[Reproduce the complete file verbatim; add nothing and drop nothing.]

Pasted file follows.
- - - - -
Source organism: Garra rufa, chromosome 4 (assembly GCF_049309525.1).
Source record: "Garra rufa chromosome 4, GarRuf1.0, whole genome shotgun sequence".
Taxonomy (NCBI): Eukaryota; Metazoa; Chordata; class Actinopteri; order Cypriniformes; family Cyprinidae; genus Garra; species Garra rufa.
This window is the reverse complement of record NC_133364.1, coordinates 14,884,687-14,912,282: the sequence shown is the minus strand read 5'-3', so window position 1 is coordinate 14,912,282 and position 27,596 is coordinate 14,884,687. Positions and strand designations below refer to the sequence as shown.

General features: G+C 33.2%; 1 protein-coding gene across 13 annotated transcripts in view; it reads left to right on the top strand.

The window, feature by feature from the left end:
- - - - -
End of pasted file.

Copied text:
Source organism: Garra rufa, chromosome 4 (assembly GCF_049309525.1).
Source record: "Garra rufa chromosome 4, GarRuf1.0, whole genome shotgun sequence".
Taxonomy (NCBI): Eukaryota; Metazoa; Chordata; class Actinopteri; order Cypriniformes; family Cyprinidae; genus Garra; species Garra rufa.
This window is the reverse complement of record NC_133364.1, coordinates 14,884,687-14,912,282: the sequence shown is the minus strand read 5'-3', so window position 1 is coordinate 14,912,282 and position 27,596 is coordinate 14,884,687. Positions and strand designations below refer to the sequence as shown.

General features: G+C 33.2%; 1 protein-coding gene across 13 annotated transcripts in view; it reads left to right on the top strand.

The window, feature by feature from the left end: